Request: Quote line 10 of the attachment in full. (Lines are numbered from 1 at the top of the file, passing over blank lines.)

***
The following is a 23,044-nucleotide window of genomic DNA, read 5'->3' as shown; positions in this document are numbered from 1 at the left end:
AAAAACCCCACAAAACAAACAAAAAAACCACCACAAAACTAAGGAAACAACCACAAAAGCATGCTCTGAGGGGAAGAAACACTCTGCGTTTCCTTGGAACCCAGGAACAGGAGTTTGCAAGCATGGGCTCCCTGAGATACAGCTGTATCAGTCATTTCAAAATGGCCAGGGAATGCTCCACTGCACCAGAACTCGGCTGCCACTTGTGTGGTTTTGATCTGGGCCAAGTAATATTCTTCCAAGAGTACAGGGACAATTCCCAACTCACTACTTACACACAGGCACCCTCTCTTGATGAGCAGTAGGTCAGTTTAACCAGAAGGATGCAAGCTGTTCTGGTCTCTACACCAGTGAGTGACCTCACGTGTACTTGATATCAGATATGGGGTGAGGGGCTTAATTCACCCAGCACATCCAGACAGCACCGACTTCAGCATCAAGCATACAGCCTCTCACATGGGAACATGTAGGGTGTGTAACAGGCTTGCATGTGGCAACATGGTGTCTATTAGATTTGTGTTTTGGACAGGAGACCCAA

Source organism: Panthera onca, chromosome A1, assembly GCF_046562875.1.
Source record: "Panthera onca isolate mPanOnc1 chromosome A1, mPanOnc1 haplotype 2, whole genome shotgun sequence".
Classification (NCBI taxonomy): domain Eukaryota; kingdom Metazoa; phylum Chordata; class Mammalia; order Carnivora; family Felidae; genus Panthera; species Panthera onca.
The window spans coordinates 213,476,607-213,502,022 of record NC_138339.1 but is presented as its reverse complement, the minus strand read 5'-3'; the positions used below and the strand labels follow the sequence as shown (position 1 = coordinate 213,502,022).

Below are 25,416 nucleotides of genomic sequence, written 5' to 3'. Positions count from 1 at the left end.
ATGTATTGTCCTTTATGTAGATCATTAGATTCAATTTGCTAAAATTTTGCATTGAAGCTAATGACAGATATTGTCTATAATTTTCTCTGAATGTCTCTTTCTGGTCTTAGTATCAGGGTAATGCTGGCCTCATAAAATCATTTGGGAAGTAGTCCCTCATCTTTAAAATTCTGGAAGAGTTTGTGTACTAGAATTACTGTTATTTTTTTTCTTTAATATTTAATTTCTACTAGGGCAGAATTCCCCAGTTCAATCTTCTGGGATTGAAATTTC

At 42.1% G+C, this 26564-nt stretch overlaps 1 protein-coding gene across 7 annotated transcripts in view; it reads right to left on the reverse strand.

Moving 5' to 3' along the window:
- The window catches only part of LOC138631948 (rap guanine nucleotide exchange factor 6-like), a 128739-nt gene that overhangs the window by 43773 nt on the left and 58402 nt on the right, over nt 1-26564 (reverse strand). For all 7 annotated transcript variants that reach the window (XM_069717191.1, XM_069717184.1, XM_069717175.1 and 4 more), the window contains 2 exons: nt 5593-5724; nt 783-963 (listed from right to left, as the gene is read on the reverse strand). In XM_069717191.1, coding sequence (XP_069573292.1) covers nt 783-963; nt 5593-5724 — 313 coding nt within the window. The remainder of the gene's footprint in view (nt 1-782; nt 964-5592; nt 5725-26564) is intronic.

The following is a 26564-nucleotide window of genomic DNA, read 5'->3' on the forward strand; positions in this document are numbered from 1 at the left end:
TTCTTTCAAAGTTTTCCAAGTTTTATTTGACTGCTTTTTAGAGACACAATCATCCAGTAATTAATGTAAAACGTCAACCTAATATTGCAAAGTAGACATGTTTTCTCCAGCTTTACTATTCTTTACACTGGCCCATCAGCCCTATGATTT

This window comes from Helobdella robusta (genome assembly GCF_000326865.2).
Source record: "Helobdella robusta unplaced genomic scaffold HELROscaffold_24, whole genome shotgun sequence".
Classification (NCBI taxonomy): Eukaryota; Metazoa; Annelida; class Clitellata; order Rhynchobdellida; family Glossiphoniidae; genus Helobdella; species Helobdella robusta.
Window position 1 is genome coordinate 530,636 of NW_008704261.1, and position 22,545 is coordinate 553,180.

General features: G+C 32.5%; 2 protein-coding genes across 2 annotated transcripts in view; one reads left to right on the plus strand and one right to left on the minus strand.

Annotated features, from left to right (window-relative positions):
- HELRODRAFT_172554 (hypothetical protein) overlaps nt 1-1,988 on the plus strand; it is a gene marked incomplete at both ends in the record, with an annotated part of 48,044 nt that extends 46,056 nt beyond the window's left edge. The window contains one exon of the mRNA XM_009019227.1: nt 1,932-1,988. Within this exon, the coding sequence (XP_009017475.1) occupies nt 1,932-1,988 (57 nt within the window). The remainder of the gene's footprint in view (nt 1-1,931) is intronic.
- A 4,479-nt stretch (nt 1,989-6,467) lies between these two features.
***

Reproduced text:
Moving 5' to 3' along the window: